But does the average user know what to do with—or even want—all this information? Does the average person really want to become the quantified self, continually measuring, examining, and evaluating their own physical data? Perhaps not: A study by tech consultants Endeavour Partners found more than half of US consumers who have owned an activity tracker no longer use it.

The Science

Dr. Steven Steinhubl, director of digital medicine and cardiologist at Scripps Translational Science Institute, has an idea of why this might be.

“For all of these devices, there has to be this back-end that gives you the useful kind of information that they want from that device,” he said. “There’s that rare ‘quantified self’ who really wants to look at all of the data in a new way and understand. But there’s going to be a much larger percentage of individuals who, the more their activity tracker bothers them, the less they’re going to want to wear it. We have to be able to provide those people with actionable, useful information, only when they need that information, and not just arbitrarily.”

Therein lies the challenge. Developers are taking it on, working on products that translate physical data into personalized feedback that can help users become more active. In addition to popular existing apps like My Fitness Pal, new kinds of personal analytics apps are cropping up. Lark, for example, tracks workouts via smartphone sensors, acting as a personal coach and cheerleader users can “chat” with. The app analyzes a user’s daily activities, suggests workouts based on those activities, and sends encouraging texts—say, a compliment on your choice of a salad for lunch.


Another web app, Exist, examines data from services a person already uses—Fitbit, iCal, Twitter, and Spotify, for example—and analyzes his or her habits across the different services. The app gets smarter and more personal over time, using data from the last 90 days to suggest new fitness goals.

These technologies that can collect and leverage someone’s physical information could lead to better overall health. Leading the way is Qualcomm Life’s 2net platform, a cloud-based system that captures, transmits, and aggregates biometric data from medical devices and sensors, so health care providers, family caregivers, and patients have access to the data. The 2net hub and 2net mobile products collect biometric data via short-range radios, then encrypt it and send it to the cloud-based 2net platform via cellular technology.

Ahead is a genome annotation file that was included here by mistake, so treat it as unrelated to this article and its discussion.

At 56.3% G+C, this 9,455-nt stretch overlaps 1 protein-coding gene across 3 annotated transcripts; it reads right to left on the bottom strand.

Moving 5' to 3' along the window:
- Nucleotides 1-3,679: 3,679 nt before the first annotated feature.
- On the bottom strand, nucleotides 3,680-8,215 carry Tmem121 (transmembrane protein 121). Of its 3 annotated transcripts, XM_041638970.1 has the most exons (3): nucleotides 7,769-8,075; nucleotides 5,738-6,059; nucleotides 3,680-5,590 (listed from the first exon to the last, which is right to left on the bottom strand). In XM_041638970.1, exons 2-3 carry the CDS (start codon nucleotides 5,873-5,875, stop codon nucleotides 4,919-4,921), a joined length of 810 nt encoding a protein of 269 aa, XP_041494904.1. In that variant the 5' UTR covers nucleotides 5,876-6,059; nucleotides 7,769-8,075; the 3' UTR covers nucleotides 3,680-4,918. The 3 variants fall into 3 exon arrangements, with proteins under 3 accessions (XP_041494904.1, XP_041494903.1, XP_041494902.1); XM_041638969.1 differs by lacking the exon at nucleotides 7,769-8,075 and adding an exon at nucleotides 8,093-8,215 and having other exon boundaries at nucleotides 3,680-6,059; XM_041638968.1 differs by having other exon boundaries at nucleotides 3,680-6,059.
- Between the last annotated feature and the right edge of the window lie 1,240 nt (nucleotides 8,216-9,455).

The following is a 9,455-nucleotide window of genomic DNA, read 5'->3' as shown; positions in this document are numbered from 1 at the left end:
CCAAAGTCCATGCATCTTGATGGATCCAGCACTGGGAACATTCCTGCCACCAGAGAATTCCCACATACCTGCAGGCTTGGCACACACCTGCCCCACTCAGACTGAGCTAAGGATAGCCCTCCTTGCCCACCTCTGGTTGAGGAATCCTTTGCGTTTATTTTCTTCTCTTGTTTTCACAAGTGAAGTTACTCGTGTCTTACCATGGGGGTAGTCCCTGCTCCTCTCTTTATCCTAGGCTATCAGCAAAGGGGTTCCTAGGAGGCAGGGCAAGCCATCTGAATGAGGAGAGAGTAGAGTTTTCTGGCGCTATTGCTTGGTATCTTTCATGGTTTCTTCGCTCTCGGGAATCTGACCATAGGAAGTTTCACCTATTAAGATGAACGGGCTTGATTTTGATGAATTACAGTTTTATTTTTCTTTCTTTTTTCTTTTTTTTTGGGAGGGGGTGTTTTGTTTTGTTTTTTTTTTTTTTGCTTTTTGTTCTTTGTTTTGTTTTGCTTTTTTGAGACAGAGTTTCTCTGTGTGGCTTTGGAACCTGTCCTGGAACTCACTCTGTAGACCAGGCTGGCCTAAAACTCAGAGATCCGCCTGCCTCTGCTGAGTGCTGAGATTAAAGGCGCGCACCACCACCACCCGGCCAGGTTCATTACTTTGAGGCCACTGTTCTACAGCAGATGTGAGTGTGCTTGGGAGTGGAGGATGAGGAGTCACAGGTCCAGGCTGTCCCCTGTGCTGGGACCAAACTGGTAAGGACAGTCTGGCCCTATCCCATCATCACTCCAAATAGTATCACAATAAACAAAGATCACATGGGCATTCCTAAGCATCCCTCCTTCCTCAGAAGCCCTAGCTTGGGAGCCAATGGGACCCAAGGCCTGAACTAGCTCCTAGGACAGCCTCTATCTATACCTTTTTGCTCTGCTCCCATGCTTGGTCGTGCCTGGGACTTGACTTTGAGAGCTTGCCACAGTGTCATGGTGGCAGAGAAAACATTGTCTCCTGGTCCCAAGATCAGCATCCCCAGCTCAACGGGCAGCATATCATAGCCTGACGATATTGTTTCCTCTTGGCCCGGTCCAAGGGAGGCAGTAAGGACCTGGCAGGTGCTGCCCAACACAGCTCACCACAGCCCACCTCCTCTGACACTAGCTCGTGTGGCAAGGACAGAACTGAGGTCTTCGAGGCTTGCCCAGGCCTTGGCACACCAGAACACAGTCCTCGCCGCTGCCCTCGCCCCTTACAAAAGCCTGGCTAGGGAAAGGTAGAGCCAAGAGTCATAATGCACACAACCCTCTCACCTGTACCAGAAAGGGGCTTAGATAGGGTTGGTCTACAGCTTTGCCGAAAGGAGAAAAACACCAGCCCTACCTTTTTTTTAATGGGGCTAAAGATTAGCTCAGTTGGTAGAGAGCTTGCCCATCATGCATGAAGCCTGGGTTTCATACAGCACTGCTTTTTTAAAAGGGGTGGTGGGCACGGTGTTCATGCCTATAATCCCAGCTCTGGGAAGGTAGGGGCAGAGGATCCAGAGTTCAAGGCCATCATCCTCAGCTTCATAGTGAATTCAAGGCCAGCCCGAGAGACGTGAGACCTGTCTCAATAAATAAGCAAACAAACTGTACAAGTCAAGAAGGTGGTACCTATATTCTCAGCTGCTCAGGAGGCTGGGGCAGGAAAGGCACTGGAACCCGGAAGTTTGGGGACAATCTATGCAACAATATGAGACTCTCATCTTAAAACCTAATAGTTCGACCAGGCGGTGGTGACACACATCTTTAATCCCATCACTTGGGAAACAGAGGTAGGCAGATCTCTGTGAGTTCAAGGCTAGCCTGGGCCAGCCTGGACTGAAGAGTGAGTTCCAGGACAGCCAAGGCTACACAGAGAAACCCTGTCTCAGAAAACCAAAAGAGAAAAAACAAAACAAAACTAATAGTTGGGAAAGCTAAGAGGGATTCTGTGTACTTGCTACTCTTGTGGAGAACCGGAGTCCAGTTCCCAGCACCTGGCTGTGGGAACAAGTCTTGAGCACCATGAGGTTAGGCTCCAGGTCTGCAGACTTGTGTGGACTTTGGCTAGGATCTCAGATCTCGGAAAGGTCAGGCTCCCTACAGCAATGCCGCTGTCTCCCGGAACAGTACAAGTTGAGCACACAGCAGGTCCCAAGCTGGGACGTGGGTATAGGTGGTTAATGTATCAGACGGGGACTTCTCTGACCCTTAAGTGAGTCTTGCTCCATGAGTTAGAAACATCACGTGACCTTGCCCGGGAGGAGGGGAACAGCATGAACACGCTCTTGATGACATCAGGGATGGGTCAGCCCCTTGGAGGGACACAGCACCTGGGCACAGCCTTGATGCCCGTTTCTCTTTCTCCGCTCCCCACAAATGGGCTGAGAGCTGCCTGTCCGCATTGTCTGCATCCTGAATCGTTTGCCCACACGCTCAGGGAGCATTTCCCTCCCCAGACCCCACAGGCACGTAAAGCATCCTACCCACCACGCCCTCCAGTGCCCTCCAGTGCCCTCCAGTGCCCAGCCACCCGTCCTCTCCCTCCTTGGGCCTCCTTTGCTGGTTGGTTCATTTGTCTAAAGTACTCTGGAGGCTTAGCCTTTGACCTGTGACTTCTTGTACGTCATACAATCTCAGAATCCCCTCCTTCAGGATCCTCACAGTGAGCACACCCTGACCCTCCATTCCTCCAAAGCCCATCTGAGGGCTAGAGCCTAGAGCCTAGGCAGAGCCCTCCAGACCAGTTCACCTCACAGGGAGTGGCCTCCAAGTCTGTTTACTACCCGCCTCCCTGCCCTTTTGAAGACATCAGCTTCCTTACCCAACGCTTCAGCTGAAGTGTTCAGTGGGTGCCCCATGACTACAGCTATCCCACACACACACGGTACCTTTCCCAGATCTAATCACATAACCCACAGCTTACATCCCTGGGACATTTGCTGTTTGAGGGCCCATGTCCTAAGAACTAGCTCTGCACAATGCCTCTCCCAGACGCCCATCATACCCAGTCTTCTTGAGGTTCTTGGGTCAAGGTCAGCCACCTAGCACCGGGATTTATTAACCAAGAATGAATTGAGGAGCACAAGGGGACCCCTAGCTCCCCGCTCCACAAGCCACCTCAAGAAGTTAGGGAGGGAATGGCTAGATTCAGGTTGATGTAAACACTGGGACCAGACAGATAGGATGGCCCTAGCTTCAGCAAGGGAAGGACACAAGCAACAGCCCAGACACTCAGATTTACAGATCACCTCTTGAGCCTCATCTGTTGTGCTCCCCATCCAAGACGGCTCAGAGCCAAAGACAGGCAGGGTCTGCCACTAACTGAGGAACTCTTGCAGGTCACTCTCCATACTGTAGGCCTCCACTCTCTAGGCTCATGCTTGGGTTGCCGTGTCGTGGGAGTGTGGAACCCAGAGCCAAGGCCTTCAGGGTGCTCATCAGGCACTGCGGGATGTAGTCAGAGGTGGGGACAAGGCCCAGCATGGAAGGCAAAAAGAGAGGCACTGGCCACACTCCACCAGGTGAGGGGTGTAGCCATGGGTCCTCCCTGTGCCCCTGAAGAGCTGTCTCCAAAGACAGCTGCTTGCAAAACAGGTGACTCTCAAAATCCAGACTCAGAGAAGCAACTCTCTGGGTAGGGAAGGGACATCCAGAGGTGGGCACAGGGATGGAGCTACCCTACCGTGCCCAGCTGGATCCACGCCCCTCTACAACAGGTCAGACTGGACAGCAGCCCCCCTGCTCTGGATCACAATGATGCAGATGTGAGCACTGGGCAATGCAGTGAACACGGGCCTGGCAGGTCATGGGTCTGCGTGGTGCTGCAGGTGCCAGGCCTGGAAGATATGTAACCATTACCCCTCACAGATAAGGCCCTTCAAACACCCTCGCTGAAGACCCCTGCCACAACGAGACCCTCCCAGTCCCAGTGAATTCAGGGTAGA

Data sent to the 2net platform can be also synced with Qualcomm Life’s HealthyCircles Care coordination platform, an enterprise software-as-a-service (SaaS) solution that provides a secure communications and record-sharing infrastructure for care-team coordination. Through smart algorithms and exception-based management protocols within the HealthyCircles platform, a heart-failure patient’s blood pressure measurements could trigger an alert for a nurse case manager or doctor to check in on the patient, for example. And patients and family caregivers can monitor and manage the patient’s health status from home.

Developments like 2net and HealthyCircles are only the beginning of the quantified-self movement and health care. Connected health services will evolve with the data-collecting wearables that drive them. In-ear “earables” will measure body temperature and blood pressure very accurately. Wearables may even be invisible one day, replaced by hidden technology such as MC10’s tiny, see-through stickers—equipped with a battery and sensor—that sit on the skin.

As wearables are integrated into these health and fitness channels, health care professionals will look to the data collected on an everyday basis, rather than a yearly physical exam, ultimately shifting from an encounter-based health care to continuous care. Doctors will be more involved in a patient’s recovery and overall well-being. And an individual’s TMI data will become truly useful. It’s a paradigm shift in healthcare that will leave everyone feeling good.

HealthCoach –  The HealthCoach Prevention Program (HCPP) uses data from anthropological studies of modern day hunter-gatherer populations, Blue Zone regions around the world with high concentration of centenarians, and clinical studies to develop wellness protocols that can prevent and potentially reverse chronic disease syndromes and cognitive loss disorders.

HealthCoach Prevention Program (HCPP) Coming 2020

Gerald J. Joseph International, LLC – Thank you Qualcomm for the great insights.